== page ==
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First 100 Days: The foreclosure plan

President Obama today turns his attention to what may be the biggest drag on the American economy: housing. The goal of the administration's plan is simple, according to sources familiar with it: prevent avoidable foreclosures. So who gets help first? Homeowners who owe more than their house is now worth. Currently, they can't refinance. This plan will allow them to either refinance at a lower interest rate, extend the life of the loan, or both. The government will subsidize mortgage companies who work with these eligible, yet vulnerable, homeowners. So instead of a borrower trying to "buy down" an interest rate by a couple of points themselves, the government will do the buying down of the interest rate. If a lender won't help a qualifying homeowner, the government will ask Fannie Mae or Freddie Mac to step in.

Also at the top of the list for help in this plan: homeowners who have a very poor debt-to-income ratio, meaning their current income won't support the amount of debt they have acquired. What the exact cut-off line is for this group of homeowners is not yet clear, but the goal is getting the cost of staying in one's home no more than 30% of their monthly income.

One thing the plan won't do is allow borrowers to get their entire loan amount reduced.

There is still plenty we don't know yet about the plan, including:
-- how will mortgages be handled in bankruptcy proceedings? The plan MAY make it easier for bankruptcy judges to unilaterally modify mortgages -- something Republicans in Congress believe will hurt responsible borrowers by raising interest rates.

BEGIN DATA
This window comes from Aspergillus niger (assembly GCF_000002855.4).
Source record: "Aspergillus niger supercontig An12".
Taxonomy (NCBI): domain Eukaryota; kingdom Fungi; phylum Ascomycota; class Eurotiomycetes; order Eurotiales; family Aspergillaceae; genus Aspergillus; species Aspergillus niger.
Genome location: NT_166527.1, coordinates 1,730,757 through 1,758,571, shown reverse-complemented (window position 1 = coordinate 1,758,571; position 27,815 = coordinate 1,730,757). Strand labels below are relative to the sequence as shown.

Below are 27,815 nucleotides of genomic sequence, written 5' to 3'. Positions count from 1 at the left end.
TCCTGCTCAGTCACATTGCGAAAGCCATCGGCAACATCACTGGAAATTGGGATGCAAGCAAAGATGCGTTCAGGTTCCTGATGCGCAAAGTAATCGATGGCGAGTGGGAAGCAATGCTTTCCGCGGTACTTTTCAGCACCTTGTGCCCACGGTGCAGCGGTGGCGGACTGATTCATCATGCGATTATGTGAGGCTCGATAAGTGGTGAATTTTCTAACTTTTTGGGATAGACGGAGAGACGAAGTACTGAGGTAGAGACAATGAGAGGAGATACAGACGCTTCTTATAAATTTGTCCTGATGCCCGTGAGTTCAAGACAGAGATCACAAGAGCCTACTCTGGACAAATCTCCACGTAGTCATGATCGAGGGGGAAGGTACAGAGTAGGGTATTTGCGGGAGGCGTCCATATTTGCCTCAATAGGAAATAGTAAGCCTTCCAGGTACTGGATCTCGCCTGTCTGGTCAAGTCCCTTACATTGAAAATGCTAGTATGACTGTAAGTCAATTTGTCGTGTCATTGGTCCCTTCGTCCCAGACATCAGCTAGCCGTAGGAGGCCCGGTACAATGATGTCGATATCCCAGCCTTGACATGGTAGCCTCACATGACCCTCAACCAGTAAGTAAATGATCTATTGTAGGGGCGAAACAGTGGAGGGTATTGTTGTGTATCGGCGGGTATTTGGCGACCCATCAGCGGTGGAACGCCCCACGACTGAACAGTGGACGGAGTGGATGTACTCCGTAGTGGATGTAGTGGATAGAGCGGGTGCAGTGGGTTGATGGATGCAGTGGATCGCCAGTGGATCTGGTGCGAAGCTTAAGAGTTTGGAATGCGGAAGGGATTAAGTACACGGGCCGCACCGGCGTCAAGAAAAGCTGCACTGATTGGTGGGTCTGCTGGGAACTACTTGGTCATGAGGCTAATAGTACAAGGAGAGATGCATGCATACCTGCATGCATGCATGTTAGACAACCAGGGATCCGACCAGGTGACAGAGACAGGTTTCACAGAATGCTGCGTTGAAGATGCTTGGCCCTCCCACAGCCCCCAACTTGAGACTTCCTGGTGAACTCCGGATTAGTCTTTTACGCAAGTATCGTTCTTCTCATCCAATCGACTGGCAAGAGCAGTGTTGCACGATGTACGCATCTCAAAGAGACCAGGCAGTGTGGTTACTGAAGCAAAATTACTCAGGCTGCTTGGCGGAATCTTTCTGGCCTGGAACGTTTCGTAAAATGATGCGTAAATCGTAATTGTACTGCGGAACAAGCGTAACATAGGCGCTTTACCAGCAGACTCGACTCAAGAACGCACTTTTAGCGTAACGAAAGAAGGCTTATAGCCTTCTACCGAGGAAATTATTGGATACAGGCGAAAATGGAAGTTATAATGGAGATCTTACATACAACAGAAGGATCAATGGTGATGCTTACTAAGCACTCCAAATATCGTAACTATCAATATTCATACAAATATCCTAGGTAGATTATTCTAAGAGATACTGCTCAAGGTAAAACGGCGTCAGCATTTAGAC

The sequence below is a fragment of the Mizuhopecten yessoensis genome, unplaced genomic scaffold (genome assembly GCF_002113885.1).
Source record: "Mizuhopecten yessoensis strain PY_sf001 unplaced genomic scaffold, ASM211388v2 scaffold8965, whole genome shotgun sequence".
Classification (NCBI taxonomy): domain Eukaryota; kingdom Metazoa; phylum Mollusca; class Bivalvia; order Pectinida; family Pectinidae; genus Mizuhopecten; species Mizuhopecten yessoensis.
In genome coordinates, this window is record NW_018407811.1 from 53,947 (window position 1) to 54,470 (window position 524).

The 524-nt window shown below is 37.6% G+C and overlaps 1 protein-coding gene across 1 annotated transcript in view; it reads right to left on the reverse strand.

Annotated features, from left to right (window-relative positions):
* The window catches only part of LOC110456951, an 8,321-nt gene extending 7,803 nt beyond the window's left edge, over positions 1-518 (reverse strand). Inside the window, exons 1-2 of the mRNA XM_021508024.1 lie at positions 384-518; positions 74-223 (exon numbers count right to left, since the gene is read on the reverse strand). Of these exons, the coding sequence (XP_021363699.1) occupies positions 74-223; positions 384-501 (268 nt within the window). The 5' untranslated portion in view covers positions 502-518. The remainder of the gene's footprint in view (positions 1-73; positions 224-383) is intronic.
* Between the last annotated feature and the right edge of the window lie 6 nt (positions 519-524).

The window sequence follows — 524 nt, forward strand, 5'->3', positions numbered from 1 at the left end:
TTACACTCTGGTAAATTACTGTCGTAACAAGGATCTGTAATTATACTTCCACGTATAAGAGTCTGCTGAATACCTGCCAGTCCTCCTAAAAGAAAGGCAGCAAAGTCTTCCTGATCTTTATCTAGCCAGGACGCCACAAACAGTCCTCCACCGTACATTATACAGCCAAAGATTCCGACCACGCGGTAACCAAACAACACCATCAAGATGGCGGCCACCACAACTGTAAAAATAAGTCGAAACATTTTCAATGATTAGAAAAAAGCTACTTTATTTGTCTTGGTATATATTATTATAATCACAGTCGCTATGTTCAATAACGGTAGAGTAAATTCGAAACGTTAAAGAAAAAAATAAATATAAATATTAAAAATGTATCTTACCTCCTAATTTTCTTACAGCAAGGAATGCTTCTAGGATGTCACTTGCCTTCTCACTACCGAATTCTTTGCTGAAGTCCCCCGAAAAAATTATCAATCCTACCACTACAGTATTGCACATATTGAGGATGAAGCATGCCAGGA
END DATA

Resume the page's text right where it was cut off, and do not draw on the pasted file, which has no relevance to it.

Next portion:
-- will borrowers who have mortgages on multiple pieces of property qualify? This could affect the so-called speculators.
-- and will mortgage companies get an increased incentive to work with troubled borrowers, including an equity stake in the property?
 
Politically, the White House hopes today's event is smoother than last week's phase two rollout of the bank bailout -- which is why the president is in Phoenix to unveil this. He's not leaving this task to his Treasury or Housing secretaries (although both will be with him today). Arizona had the third highest foreclosure rate in the nation last year -- behind Nevada and Florida.

The AP on Obama's foreclosure plan: "The ambitious plan he was announcing at a Phoenix high school Wednesday was expected to offer government cash to mortgage companies that reduce interest rates - and therefore monthly payments -- for homeowners in danger of default, according to several people briefed on the plan. What remained unclear was how the government will decide who qualifies for relief."